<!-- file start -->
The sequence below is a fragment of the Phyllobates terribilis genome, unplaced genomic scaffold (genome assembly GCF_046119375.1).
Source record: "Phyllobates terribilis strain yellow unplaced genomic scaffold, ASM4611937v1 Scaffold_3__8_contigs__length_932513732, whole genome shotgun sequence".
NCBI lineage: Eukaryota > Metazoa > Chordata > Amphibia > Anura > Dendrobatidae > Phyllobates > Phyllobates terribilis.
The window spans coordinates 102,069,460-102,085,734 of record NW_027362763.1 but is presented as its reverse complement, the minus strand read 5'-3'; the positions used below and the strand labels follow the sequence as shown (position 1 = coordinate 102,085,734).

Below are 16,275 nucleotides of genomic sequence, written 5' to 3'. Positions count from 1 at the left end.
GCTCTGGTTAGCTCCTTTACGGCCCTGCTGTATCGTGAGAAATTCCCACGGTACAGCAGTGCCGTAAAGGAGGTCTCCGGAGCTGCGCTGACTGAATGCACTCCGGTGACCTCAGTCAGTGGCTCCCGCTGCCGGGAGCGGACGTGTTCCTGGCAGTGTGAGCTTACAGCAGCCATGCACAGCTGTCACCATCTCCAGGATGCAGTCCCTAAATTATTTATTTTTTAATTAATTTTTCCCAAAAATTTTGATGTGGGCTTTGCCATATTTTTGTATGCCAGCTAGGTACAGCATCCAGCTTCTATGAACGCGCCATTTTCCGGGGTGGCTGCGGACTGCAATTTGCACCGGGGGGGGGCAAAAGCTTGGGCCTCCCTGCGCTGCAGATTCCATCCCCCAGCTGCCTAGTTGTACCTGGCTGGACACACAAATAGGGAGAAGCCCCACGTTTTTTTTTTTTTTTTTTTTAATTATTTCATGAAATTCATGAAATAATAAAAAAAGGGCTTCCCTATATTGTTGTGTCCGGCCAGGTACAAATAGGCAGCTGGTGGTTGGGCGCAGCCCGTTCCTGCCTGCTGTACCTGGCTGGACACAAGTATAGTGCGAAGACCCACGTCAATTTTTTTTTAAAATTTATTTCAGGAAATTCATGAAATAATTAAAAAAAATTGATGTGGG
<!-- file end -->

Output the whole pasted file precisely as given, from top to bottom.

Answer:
The sequence below is a fragment of the Phyllobates terribilis genome, unplaced genomic scaffold (genome assembly GCF_046119375.1).
Source record: "Phyllobates terribilis strain yellow unplaced genomic scaffold, ASM4611937v1 Scaffold_3__8_contigs__length_932513732, whole genome shotgun sequence".
NCBI lineage: Eukaryota > Metazoa > Chordata > Amphibia > Anura > Dendrobatidae > Phyllobates > Phyllobates terribilis.
The window spans coordinates 102,069,460-102,085,734 of record NW_027362763.1 but is presented as its reverse complement, the minus strand read 5'-3'; the positions used below and the strand labels follow the sequence as shown (position 1 = coordinate 102,085,734).

Below are 16,275 nucleotides of genomic sequence, written 5' to 3'. Positions count from 1 at the left end.
GCTCTGGTTAGCTCCTTTACGGCCCTGCTGTATCGTGAGAAATTCCCACGGTACAGCAGTGCCGTAAAGGAGGTCTCCGGAGCTGCGCTGACTGAATGCACTCCGGTGACCTCAGTCAGTGGCTCCCGCTGCCGGGAGCGGACGTGTTCCTGGCAGTGTGAGCTTACAGCAGCCATGCACAGCTGTCACCATCTCCAGGATGCAGTCCCTAAATTATTTATTTTTTAATTAATTTTTCCCAAAAATTTTGATGTGGGCTTTGCCATATTTTTGTATGCCAGCTAGGTACAGCATCCAGCTTCTATGAACGCGCCATTTTCCGGGGTGGCTGCGGACTGCAATTTGCACCGGGGGGGGGCAAAAGCTTGGGCCTCCCTGCGCTGCAGATTCCATCCCCCAGCTGCCTAGTTGTACCTGGCTGGACACACAAATAGGGAGAAGCCCCACGTTTTTTTTTTTTTTTTTTTTAATTATTTCATGAAATTCATGAAATAATAAAAAAAGGGCTTCCCTATATTGTTGTGTCCGGCCAGGTACAAATAGGCAGCTGGTGGTTGGGCGCAGCCCGTTCCTGCCTGCTGTACCTGGCTGGACACAAGTATAGTGCGAAGACCCACGTCAATTTTTTTTTAAAATTTATTTCAGGAAATTCATGAAATAATTAAAAAAAATTGATGTGGG